• Awakening the Family - building a recovery team

Awakening the Family

Becoming a Recovery Team for the Beloved Addict

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Family is primordial. It defines us. It is who we belong to and who belongs to us. It’s for each of us to decide who we call family. We are born into families, marry into them, or choose them from the people we love best. We come into this world with a deep need for knowing there are people who will always show up for us when we need them, stick with us through thick and thin, and love us at our best or worse.

Addiction changes that. It trespasses into families, multiplying itself into our lives, slowly changing the very foundation of family life, while blindfolding us to the ways it is eroding what we hold most dear. Addiction isn’t about one person; it is a disease that infiltrates entire collections of people who we know as our family.

Debra Jay

Debra Jay, author of “It Takes a Family,” (2nd ed., Hazelden)

Addiction steadily incubates darker emotions in a family, dimming the inner light until it’s difficult to remember feelings of laughter, having good fun together, being relaxed in one another’s company, or trusting. Dark emotions advance slowly over time, eventually leaving little room for joy, delight, geniality, or hope for the future. Emotions elicited by addiction settle deep into the “little brain” within our brains–the amygdala–which plays a crucial role in our emotional responses and the storage of emotional memories and events, all the while directing decisions we make in the name of defending our survival. When fear or anger begin to rule, relationships are progressively damaged. We are no longer who we once were, not by choice, but by the workings of our brains when encountering a growing addiction within the family.

The amygdala, operating in our unconscious mind, knows there is trouble long before the prefrontal cortex (thinking brain) wakes up to the fact that addiction is ruling the family system. As a result, family members commonly develop behavioral patterns designed to protect themselves from a loved one’s addiction without consciously identifying addiction as the primary problem. This happens because the action of the amygdala, as a key component of our survival instinct, bypasses the slow moving, thinking brain. We call this denial. But the word denial carries with it the connotation of deliberate choice, which leads to family blame.

Addiction professionals and other well meaning people explain to families, again and again, how to properly “see” what is happening to their beloved addict and themselves, with the assumption that educating them will lead to the right behaviors and desired outcomes. When this doesn’t work, the common refrain is, “Families are sicker than the alcoholic!” But the awakening of the family rarely happens with such insufficient efforts. We must do something with the capacity to cool down the amygdala and the family system. Awakening often begins with very practical actions that lead to spiritual solutions.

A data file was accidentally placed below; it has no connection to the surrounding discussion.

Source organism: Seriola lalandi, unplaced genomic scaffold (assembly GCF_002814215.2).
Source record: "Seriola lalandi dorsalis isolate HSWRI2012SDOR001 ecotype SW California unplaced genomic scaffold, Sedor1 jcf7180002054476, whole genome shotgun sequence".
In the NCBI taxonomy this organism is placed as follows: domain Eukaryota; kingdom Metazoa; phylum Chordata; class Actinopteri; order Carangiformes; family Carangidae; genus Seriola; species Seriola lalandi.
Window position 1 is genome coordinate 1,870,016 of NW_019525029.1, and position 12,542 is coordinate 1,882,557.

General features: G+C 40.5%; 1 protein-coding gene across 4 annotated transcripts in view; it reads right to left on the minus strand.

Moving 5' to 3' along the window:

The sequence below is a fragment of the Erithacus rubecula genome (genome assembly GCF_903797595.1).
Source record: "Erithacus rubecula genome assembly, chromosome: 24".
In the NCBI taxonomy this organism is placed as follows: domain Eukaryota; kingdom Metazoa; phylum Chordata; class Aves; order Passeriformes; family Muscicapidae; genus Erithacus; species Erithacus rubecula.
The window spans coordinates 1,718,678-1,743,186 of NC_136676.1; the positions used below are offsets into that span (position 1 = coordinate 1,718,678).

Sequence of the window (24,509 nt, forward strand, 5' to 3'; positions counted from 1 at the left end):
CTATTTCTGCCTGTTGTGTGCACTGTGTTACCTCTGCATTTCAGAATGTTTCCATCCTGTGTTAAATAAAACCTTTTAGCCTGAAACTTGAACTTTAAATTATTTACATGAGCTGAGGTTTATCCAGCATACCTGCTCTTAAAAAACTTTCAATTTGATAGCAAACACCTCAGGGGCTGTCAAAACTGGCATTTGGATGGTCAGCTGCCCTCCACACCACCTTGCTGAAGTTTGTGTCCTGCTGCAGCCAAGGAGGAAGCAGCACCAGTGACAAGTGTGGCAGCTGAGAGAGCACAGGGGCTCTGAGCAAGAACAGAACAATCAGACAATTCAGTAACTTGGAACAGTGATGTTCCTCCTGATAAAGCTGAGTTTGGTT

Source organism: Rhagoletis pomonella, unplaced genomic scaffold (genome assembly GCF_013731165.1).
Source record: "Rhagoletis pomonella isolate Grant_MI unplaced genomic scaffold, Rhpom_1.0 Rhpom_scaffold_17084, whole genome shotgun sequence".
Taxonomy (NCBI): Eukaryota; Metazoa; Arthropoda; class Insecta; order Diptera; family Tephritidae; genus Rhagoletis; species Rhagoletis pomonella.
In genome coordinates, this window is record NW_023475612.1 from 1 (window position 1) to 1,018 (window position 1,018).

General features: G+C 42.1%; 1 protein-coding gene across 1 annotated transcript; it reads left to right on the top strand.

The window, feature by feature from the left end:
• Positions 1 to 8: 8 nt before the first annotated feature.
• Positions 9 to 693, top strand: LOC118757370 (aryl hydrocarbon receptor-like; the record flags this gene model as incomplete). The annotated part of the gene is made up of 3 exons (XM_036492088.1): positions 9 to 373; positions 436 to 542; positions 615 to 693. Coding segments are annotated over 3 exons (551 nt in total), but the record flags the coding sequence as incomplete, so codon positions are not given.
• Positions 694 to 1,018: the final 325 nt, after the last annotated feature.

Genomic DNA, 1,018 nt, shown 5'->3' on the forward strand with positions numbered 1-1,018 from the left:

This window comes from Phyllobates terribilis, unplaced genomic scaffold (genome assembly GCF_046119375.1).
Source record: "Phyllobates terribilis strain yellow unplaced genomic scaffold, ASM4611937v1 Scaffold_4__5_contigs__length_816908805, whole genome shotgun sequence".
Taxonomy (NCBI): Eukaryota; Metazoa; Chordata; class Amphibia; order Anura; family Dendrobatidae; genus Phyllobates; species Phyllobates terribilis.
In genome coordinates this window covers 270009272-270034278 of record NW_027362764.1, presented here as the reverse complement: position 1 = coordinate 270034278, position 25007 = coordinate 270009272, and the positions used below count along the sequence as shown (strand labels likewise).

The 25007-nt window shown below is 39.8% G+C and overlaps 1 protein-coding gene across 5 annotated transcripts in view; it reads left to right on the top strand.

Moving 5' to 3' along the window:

A Hebrew word, Yasha, often translated as “salvation,” has a literal meaning of “bringing into a spacious place.” When we are brought into a spacious place, we are saved from the confines of our enemy. Addiction is a constrictor. It makes our inner and outer worlds smaller. It isolates us. We don’t talk, we don’t trust. Unspoken rules are dictated by the disease, and family members hunker down in silos of survival. Brains cells begin to disfigure and retreat inward from toxic stress (Gould, Elizabeth). Children’s rapidly developing brains are changed–the very architecture of these young brains is weakened (“Center on the Developing Child,” Harvard University). While Yasha is about breaking down barriers, making room for new ideas, opening us up to receiving help from others, the question that hasn’t been adequately answered is: How do we effectively move families bound by addiction into this spacious place? After all, they, much like their addicted loved ones, are prone to resisting help. They expect the solutions to come from changes within the addicted person, not from themselves.

But first we need to ask the question before the question. Why, when families are faced with the addiction of a loved one, do they resist taking the steps prescribed for saving themselves and most probably their alcoholic or addict?

There is more than one explanation, but the dominating reason is the long-accepted language of inaction being spread from person to person and prescribed by professionals and believed even by many recovering addicts and dominating the messaging of popular media. This language of inaction blocks family awakening. It tells families why they can’t do anything and stops them from exploring possibilities. It results in a kind of self-confinement that results from families believing they not only can’t do anything, but they shouldn’t even try.

Of course, this doesn’t mean families do nothing. Since the language of inaction blocks them from seeking out truly effective solutions, family members instead come up with kitchen table solutions that they apply crisis to crisis. Families are constantly putting out fires. Desperately attempting to survive in the moment, they are madly scratching out little bits of safety. But for all their efforts, the big picture reveals an alcoholic getting sicker and a family increasingly damaged.

So what are the messages of the language of inaction? There are many, but it’s the trifecta of the most damaging, action-stopping myths that do the most harm.

The first myth is: You can’t help an alcoholic (addict) until he wants help. This is the most unchallenged myth and the one most responsible for allowing addiction to progress unchecked. Instead, we need to ask: If you can’t help an alcoholic (addict) until he wants help, what will get him to want help? By changing the language, we change how we think about and approach the problem.